Day 7 Pilling Sands - Leave only footprint

Wednesday 12th April 2017

Start of Phase II!

It was a long drive, very long, from London to Pilling, a total of 5 hours.  But even the wind and rain could dampen our spirits which were buoyed by the excitement of seeing the sea once more.

As we arrived the skies parted, drenching the hedgerows and flat green expanse of Pilling in golden afternoon sunlight.   We were back in the rich green countryside, with the sorely missed blue ribbon stretching out beyond just under the horizon.

Pilling Sands

Pilling Sands

However, the joy did not last long, the access point to the mud-flats we were told would be there, was not.  So after some asking around we eventually found an access point.  Predictably, we discovered the land was not where we'd been granted permission for and instead was owned by the Environment Agency (EA).  As we did not have permission to fly on Environment Agency land, in accordance with Civil Aviation Authority regulations, we had to move on.  After getting through to the representative of the landowner and some investigation on their part, Pete eventually managed to gain access to the land we had permission for.  

By now it was getting on for 5 pm, so for those who came to the beach clean we're sorry for missing you!

Pilling Sands was a good lesson on how difficult it can be to organise beach cleans without clear links with local beach cleaners, land owners and/or communities with the knowledge of the local area.     

The area was chosen because it is a mudflat and marshy environment, an ideal coastal environment to help train our computer program.  This is because the more varied the beaches we feed into the tagging program the smarter our algorithm gets.

Pilling Sands in later afternoon light, no plastic or marine litter to be seen.

Pilling Sands in later afternoon light, no plastic or marine litter to be seen.

Pete inspected the mud-flats we had permission to fly on, keeping an eye out for local bird and wildlife to ensure we did not disturb if we flew.  But, after 40 minutes walking across the flats to the beach, while Pete could see plenty of birds he could not see a single piece of plastic.  The only sign of people we could find were footprints in the soft mud.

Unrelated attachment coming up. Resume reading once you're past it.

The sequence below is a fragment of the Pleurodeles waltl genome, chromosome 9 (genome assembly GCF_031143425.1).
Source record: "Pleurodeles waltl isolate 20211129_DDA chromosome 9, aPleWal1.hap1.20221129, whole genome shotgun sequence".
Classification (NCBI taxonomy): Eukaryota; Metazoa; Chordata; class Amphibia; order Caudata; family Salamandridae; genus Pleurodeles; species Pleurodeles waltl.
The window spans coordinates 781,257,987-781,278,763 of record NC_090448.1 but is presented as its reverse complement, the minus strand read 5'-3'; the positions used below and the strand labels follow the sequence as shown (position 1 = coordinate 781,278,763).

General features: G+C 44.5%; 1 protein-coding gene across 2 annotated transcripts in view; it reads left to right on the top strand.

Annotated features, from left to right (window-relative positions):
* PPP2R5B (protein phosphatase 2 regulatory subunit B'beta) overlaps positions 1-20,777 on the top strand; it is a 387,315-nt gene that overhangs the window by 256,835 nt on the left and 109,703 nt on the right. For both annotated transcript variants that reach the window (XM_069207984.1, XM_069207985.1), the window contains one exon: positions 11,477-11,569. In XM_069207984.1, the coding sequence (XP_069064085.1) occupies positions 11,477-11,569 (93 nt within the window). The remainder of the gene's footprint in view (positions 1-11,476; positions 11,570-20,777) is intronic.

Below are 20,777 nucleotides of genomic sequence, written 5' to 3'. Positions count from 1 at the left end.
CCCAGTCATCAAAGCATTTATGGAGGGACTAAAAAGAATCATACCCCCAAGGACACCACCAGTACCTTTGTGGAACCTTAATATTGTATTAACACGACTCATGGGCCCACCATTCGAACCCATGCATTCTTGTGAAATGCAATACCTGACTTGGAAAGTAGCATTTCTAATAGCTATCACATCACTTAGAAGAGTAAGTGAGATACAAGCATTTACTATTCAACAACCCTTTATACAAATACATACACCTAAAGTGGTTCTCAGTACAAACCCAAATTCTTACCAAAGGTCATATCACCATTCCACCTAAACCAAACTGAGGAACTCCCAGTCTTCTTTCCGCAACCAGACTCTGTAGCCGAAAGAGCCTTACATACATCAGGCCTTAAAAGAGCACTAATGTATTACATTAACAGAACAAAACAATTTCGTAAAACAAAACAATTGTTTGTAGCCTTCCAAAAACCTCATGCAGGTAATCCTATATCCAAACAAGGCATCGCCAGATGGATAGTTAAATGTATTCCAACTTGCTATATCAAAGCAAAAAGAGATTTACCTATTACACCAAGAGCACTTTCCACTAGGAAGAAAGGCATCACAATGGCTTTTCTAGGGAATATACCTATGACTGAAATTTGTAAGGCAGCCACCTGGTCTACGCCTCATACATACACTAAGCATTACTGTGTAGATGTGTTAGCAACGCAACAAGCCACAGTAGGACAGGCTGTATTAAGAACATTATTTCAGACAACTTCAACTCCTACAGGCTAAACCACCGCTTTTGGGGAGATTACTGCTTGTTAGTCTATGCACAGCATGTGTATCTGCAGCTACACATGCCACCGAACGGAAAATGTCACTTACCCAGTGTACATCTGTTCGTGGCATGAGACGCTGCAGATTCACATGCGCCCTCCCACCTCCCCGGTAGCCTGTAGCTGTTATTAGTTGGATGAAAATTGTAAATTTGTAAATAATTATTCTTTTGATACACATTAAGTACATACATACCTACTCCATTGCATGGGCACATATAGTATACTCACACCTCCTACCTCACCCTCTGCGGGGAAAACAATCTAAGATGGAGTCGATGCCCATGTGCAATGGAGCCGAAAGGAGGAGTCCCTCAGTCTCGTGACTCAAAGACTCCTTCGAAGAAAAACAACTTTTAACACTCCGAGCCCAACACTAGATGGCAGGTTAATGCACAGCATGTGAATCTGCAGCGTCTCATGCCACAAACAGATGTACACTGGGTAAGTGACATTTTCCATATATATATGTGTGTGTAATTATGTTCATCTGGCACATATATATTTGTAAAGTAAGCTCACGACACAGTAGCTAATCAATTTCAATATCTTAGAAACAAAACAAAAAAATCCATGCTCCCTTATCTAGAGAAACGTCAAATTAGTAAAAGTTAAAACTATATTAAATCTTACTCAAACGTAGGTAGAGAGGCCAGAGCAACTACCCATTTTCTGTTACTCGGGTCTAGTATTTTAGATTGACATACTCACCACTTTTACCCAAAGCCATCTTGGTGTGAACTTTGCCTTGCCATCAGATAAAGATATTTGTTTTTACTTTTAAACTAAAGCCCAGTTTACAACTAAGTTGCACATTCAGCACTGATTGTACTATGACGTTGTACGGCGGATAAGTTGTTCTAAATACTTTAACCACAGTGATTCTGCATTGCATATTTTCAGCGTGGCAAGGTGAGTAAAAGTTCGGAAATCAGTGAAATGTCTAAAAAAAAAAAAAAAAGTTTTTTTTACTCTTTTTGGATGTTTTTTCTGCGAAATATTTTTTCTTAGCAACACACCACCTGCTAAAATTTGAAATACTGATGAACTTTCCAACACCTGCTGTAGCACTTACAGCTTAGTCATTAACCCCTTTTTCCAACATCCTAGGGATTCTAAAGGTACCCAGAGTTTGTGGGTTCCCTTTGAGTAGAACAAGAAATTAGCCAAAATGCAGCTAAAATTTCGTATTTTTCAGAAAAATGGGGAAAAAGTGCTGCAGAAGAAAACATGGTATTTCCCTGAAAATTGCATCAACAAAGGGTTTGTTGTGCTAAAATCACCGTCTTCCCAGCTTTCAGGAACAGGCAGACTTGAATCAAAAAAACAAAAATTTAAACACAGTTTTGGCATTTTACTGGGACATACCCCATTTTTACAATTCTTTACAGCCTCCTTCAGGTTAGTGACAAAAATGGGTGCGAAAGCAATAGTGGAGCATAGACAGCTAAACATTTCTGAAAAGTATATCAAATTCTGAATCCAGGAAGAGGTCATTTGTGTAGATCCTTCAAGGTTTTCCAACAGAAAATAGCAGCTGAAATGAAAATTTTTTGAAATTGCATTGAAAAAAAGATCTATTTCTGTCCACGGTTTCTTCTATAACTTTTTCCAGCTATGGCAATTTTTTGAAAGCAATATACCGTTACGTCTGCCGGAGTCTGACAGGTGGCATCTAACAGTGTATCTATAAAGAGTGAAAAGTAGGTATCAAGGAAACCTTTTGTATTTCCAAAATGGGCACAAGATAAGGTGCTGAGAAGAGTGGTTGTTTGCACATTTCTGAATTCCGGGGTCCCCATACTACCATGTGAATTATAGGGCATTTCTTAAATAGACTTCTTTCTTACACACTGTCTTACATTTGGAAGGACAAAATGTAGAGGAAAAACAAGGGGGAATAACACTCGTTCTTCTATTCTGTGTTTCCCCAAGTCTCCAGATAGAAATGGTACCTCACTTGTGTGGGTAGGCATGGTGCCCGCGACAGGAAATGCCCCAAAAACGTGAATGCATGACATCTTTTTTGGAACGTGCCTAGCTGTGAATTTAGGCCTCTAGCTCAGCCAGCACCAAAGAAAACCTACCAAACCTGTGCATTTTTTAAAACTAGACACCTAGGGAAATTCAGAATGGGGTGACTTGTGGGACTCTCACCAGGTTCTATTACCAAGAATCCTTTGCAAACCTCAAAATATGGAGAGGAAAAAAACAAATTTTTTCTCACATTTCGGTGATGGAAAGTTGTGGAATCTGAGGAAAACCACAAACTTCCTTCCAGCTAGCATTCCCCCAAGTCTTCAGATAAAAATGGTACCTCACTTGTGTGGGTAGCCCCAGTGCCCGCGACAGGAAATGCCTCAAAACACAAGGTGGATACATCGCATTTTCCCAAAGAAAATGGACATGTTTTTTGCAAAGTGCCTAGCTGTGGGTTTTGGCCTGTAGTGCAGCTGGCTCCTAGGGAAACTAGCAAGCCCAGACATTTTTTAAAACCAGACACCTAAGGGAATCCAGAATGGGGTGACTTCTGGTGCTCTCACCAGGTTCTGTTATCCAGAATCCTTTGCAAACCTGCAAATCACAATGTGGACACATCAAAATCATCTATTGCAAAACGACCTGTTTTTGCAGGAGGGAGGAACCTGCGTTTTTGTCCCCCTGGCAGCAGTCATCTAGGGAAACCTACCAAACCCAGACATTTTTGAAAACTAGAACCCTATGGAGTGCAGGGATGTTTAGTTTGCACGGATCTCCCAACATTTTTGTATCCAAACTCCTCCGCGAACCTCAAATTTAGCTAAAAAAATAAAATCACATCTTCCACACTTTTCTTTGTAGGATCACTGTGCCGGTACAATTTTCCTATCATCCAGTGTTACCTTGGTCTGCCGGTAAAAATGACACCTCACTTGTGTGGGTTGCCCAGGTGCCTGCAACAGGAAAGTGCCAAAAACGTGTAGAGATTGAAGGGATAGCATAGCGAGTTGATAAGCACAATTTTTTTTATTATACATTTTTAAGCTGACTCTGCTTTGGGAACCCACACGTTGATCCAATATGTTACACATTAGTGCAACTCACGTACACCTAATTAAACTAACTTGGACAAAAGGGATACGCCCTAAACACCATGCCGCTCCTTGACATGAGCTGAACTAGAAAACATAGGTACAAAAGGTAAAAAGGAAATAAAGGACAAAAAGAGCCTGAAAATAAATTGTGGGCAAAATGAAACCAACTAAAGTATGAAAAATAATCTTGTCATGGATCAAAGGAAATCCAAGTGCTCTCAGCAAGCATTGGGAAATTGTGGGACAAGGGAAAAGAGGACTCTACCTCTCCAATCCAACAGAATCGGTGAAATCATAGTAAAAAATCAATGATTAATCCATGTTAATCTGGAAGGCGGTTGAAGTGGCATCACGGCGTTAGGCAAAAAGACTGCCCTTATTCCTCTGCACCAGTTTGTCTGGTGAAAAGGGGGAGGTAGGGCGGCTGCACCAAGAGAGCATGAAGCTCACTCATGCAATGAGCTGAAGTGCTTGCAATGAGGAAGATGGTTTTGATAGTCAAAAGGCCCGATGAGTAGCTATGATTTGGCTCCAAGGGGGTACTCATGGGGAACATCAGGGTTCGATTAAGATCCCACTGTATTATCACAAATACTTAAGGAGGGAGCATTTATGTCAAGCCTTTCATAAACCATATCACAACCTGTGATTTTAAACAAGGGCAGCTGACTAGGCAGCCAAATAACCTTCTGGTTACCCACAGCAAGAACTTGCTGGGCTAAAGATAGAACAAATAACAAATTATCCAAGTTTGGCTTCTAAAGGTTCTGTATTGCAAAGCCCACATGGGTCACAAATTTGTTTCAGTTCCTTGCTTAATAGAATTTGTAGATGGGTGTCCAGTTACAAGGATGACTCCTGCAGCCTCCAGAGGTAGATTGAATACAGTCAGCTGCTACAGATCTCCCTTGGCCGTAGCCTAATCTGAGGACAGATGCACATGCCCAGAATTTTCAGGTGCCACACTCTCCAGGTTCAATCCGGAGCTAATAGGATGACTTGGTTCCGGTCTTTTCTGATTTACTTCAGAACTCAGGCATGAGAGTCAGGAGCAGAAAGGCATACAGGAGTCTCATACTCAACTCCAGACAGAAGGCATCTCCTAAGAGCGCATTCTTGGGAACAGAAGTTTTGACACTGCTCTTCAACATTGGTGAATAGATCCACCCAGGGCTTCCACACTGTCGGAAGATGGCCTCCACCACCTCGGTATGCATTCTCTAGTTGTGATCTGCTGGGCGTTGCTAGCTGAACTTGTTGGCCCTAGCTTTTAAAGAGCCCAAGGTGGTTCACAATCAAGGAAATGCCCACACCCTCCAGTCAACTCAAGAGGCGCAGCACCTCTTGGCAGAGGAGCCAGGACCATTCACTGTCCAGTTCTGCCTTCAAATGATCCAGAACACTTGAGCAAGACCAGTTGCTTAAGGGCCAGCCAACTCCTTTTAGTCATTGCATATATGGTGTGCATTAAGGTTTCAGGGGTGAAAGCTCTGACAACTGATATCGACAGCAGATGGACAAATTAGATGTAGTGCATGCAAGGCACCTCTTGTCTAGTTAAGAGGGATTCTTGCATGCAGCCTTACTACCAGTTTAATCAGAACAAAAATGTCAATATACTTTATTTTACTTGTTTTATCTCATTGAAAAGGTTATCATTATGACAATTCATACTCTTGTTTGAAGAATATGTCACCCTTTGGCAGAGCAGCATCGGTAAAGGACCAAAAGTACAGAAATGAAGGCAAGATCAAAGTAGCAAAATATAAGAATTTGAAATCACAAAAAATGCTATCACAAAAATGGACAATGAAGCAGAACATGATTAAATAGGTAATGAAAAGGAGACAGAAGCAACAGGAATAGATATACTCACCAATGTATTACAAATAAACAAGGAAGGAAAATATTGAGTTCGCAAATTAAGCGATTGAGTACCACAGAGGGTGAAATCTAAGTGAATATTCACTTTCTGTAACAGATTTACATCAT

Leave only footprints.

Leave only footprints.

This came as quite a surprise, we had thought we'd at least find some evidence of plastics or litter washed up, the odd fragment or fishing line perhaps.  But there was nothing.  We were not sure why this might be, perhaps a quirk of the landscape? Or a recent thorough beach clean?

An unused litter picker and unopened role of litter bag.  A good days work.

An unused litter picker and unopened role of litter bag.  A good days work.

With a strong breeze picking up, Ellie and Pete decided not to risk the wind and disturbing the local wildlife or birds for a chance of finding plastics.  So with mixed feelings, partly glad that we could not find litter and disappointed we would not have a dataset, we packed up and headed off to our accommodation for the night.

It was uplifting to know we’d found a beach where, “Leave only footprints”, the ironic sign at Rhossili beach - the most polluted so far, had been realised.  On Pilling sands, that day at least, we only found footprints.

The 'Leave only Footprints' sign at Rhossili beach.

The 'Leave only Footprints' sign at Rhossili beach.

 

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